When Simon Bolivar, Commodore Aury, and many Venezuelan families were driven from their country in 1815, they and their ships took temporary refuge in Hayti. Notwithstanding the embarrassed condition of the republic, Petion received them and gave them four thousand rifles with ammunition, provisions, and last and best a printing press. He also settled some international quarrels among members of the groups, and Bolivar expressed himself afterward as being "overwhelmed with magnanimous favors." 1

Petion died in 1818 and was succeeded by his friend Boyer. Christophe committed suicide the following year and Boyer became not simply ruler of western Hayti, but also, by arrangement with the eastern end of the island, gained the mastery there, where they were afraid of Spanish aggression. Thus from 1822 to 1843 Boyer, a man of much ability, ruled the whole of the island and gained the recognition of Haytian independence from France and other nations.

France, under Charles X, demanded an indemnity of thirty million dollars to reimburse the planters for confiscated lands and property. This Hayti tried to pay, but the annual installment was a tremendous burden to the impoverished country. Further negotiations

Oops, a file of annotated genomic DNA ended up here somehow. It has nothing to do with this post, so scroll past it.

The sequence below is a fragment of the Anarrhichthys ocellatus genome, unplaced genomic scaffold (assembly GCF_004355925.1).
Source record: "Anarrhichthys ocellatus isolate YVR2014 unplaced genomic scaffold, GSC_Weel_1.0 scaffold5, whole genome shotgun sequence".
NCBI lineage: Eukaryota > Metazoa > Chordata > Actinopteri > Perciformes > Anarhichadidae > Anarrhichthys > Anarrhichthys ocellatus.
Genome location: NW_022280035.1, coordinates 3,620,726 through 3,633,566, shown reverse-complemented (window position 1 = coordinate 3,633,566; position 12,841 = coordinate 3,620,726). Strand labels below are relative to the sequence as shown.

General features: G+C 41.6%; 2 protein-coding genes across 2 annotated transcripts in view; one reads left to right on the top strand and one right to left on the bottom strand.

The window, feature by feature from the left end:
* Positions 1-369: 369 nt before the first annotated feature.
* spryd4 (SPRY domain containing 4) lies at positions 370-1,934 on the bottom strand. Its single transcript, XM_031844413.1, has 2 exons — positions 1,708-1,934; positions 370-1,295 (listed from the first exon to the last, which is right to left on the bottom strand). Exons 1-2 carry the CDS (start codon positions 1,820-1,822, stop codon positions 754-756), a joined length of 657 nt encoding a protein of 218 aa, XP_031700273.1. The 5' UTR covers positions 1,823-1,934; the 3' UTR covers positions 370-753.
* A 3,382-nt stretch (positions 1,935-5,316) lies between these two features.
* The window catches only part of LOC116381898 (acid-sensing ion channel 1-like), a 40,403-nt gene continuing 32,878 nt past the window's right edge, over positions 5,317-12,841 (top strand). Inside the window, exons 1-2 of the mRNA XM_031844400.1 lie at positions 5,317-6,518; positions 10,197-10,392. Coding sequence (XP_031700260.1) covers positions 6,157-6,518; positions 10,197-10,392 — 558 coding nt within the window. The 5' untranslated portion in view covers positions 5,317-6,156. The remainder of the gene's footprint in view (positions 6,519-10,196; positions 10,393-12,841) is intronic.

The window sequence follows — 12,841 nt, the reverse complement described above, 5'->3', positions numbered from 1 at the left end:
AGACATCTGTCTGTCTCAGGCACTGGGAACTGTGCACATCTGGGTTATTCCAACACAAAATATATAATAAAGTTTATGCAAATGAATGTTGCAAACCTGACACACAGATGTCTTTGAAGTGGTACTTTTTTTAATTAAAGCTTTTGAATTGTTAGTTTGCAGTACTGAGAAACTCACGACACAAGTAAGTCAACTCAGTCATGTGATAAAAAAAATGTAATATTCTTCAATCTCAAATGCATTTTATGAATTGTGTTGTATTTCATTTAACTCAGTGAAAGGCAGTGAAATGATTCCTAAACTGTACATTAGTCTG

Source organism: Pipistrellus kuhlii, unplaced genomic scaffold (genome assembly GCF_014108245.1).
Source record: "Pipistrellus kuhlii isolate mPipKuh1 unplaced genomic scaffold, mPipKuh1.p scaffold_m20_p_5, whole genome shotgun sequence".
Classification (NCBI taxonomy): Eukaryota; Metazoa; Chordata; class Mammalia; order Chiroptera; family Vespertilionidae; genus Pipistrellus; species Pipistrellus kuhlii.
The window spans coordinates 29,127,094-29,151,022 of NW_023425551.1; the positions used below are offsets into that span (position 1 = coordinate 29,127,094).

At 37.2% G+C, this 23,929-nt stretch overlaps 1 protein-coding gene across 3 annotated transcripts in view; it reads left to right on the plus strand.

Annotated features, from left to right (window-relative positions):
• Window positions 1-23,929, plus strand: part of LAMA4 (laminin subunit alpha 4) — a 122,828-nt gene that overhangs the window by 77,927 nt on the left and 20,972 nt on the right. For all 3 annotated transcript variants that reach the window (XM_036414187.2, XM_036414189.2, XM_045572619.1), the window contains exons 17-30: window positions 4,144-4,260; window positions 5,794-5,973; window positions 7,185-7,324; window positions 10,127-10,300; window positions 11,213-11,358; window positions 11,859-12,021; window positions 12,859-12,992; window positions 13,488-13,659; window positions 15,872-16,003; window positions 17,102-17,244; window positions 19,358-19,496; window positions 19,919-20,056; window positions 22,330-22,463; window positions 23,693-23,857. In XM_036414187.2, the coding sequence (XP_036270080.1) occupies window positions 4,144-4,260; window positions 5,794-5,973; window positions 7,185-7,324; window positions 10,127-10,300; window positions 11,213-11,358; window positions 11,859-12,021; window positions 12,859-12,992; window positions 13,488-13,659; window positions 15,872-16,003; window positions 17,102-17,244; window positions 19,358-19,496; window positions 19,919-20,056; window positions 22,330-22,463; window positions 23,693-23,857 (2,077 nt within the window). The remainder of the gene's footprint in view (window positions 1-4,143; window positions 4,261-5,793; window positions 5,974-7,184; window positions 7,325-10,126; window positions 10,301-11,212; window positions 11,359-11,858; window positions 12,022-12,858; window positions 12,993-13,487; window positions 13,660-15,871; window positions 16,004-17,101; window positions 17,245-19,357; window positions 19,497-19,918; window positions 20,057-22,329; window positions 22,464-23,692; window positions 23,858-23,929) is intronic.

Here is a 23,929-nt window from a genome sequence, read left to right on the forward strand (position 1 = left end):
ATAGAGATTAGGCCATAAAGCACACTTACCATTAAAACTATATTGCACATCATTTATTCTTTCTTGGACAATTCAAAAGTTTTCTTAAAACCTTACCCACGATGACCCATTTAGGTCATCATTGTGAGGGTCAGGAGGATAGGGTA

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were entered into. Finally in 1838 France recognized the independence of the republic and the indemnity was reduced to twelve million dollars. Even this was a large burden for Hayti, and the payment of it for years crippled the island.

The United States and Great Britain in 1825-26 recognized the independence of Hayti. A concordat was arranged with the Pope for governing the church in Hayti, and finally in 1860 the church placed under the French hierarchy. Thus Boyer did unusually well; but his necessary concessions to France weakened his influence at home, and finally an earthquake, which destroyed several towns in 1842, raised the superstitious of the populace against him. He resigned in 1843, leaving the treasury well filled; but with his withdrawal the Spanish portion of the island was lost to Hayti.

The subsequent history of Hayti since 1843 has been the struggle of a small divided country to maintain political independence. The rich resources of the country called for foreign capital, but outside capital meant political influence from abroad, which the little nation rightly feared. Within, the old antagonism between the freedman and the slave settled into a color line between the mulatto and the black, which for a time meant the difference between educated liberalism and reactionary ignorance. This difference has largely disappeared, but some vestiges of the color line remain. The result has been reaction and savagery under Soulouque, Dominique, and Nord Alexis, and decided advance under presidents like Nissage-Saget, Solomon, Legitime, and Hyppolite.